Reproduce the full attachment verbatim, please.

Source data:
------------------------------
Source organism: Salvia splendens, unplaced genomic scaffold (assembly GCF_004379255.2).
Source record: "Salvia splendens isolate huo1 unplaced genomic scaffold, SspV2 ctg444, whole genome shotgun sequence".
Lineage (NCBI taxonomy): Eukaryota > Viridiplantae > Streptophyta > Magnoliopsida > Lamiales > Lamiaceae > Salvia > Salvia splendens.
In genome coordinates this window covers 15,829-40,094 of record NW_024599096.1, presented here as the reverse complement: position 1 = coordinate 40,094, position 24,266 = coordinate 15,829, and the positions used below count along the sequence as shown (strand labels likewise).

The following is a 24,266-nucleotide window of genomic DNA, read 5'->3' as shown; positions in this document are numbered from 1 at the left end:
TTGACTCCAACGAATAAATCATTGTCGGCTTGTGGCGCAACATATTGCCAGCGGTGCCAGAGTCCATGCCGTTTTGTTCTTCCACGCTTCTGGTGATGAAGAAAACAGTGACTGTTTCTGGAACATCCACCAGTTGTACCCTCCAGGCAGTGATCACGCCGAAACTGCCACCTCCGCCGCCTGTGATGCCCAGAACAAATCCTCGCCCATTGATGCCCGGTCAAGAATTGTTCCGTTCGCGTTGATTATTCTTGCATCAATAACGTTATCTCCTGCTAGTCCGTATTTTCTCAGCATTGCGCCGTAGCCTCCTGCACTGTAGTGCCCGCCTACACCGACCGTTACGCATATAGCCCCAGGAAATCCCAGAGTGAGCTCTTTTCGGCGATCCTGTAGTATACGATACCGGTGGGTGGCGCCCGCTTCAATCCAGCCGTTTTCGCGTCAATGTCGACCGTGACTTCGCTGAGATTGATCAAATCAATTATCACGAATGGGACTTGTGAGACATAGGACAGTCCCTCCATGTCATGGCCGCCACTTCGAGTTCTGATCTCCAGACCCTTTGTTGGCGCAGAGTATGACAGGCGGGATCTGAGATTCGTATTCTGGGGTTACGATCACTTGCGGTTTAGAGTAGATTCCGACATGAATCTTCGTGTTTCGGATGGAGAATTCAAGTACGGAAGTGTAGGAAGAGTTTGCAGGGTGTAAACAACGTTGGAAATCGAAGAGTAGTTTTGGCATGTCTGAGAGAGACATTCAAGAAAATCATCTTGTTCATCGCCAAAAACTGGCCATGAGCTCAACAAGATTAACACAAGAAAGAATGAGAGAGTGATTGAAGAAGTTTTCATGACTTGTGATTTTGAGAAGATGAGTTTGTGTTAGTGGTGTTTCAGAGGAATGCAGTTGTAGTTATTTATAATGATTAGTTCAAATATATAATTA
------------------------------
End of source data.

Source organism: Salvia splendens, unplaced genomic scaffold (assembly GCF_004379255.2).
Source record: "Salvia splendens isolate huo1 unplaced genomic scaffold, SspV2 ctg444, whole genome shotgun sequence".
Lineage (NCBI taxonomy): Eukaryota > Viridiplantae > Streptophyta > Magnoliopsida > Lamiales > Lamiaceae > Salvia > Salvia splendens.
In genome coordinates this window covers 15,829-40,094 of record NW_024599096.1, presented here as the reverse complement: position 1 = coordinate 40,094, position 24,266 = coordinate 15,829, and the positions used below count along the sequence as shown (strand labels likewise).

The following is a 24,266-nucleotide window of genomic DNA, read 5'->3' as shown; positions in this document are numbered from 1 at the left end:
TTGACTCCAACGAATAAATCATTGTCGGCTTGTGGCGCAACATATTGCCAGCGGTGCCAGAGTCCATGCCGTTTTGTTCTTCCACGCTTCTGGTGATGAAGAAAACAGTGACTGTTTCTGGAACATCCACCAGTTGTACCCTCCAGGCAGTGATCACGCCGAAACTGCCACCTCCGCCGCCTGTGATGCCCAGAACAAATCCTCGCCCATTGATGCCCGGTCAAGAATTGTTCCGTTCGCGTTGATTATTCTTGCATCAATAACGTTATCTCCTGCTAGTCCGTATTTTCTCAGCATTGCGCCGTAGCCTCCTGCACTGTAGTGCCCGCCTACACCGACCGTTACGCATATAGCCCCAGGAAATCCCAGAGTGAGCTCTTTTCGGCGATCCTGTAGTATACGATACCGGTGGGTGGCGCCCGCTTCAATCCAGCCGTTTTCGCGTCAATGTCGACCGTGACTTCGCTGAGATTGATCAAATCAATTATCACGAATGGGACTTGTGAGACATAGGACAGTCCCTCCATGTCATGGCCGCCACTTCGAGTTCTGATCTCCAGACCCTTTGTTGGCGCAGAGTATGACAGGCGGGATCTGAGATTCGTATTCTGGGGTTACGATCACTTGCGGTTTAGAGTAGATTCCGACATGAATCTTCGTGTTTCGGATGGAGAATTCAAGTACGGAAGTGTAGGAAGAGTTTGCAGGGTGTAAACAACGTTGGAAATCGAAGAGTAGTTTTGGCATGTCTGAGAGAGACATTCAAGAAAATCATCTTGTTCATCGCCAAAAACTGGCCATGAGCTCAACAAGATTAACACAAGAAAGAATGAGAGAGTGATTGAAGAAGTTTTCATGACTTGTGATTTTGAGAAGATGAGTTTGTGTTAGTGGTGTTTCAGAGGAATGCAGTTGTAGTTATTTATAATGATTAGTTCAAATATATAATTA